One Good thing About C++

(Note: this blog entry is more of a note to myself, rather than an info service to anybody who ends up here somehow)

Over time, after programming in a few languages, you learn about the good and bad things in each language.

C++ has many flaws, inconsistencies, or parts of the spec left up to the interpretation of the compiler writer.

It does, however, have a few cool features. One is worth mentioning.

If an object is instantiated on the stack, it is guaranteed to be destroyed when that scope goes away. It is also guaranteed that the object getting destroyed will invoke it’s destructor before leaving that scope. I think this is the coolest feature and probably the biggest win when using C++. In any other language that I know, this behaviour is not that well defined.

In C++ it is great for all sorts of things like a busy cursor or a lock object. It is the basis for the reference counting movement being put forth into the new language specs. I mean, if you have more than one exit in your function, it is too easy to miss the release of some object.

Here is a simple example:

void someFunc(void) { CWaitCursor waitCursor;

// Some stuff that will take a long time }

or..

void someFunc(void) { CFile file;

file.open(); SmartPtr spData = file.read(); // do something with data file.close(); // Some stuff that will take a long time }

Regardless of what happens in that function, even an exception…, the destructor will get called when that function leaves. For the case of the file object, you can guarantee that you don’t leak a descriptor or that the DataObj memory doesn’t get returned to the system.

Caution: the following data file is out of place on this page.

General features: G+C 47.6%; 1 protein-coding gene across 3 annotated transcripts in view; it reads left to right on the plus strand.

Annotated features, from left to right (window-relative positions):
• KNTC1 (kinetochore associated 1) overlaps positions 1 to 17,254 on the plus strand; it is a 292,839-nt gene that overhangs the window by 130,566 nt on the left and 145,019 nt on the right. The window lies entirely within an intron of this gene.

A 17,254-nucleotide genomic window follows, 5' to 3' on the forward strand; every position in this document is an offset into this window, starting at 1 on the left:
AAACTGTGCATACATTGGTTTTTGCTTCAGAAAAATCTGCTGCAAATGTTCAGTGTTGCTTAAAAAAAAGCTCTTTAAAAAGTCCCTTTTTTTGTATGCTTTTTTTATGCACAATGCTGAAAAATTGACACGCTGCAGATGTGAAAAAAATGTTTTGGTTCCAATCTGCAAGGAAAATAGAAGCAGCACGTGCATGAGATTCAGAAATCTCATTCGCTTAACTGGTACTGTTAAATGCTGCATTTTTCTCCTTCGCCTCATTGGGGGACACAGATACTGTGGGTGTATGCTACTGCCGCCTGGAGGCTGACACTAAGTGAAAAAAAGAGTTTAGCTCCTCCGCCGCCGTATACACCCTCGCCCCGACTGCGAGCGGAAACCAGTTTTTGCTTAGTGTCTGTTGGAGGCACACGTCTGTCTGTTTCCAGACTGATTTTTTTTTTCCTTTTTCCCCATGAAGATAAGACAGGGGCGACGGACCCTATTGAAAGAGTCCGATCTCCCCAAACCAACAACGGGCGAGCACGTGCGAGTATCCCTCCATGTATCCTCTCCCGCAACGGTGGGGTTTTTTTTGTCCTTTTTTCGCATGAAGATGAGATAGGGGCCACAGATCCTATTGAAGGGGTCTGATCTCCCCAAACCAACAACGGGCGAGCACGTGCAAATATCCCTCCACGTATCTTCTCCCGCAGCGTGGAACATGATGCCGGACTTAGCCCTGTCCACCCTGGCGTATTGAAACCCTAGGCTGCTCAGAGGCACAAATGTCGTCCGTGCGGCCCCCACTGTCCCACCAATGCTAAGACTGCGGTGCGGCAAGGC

Once you use it, you want to use it all the time. This feature works best with nested scopes within your code.

// Some code....

obj->release(); { CThreadLock lock; // Some very fast operation g_threadPool->remove(obj); }

delete obj;

Recently, I had to do a locking mechanism in JavaScript and it had multiple exits in the function. I had to put an un-lock at all the exits. This is very error prone.

I think this is probably similar to what some of the Aspect people like about those systems. Being able to do things regardless of how the function is entered or exited. I think more programming languages should allow hooks or triggers to occur on objects based on their scope.

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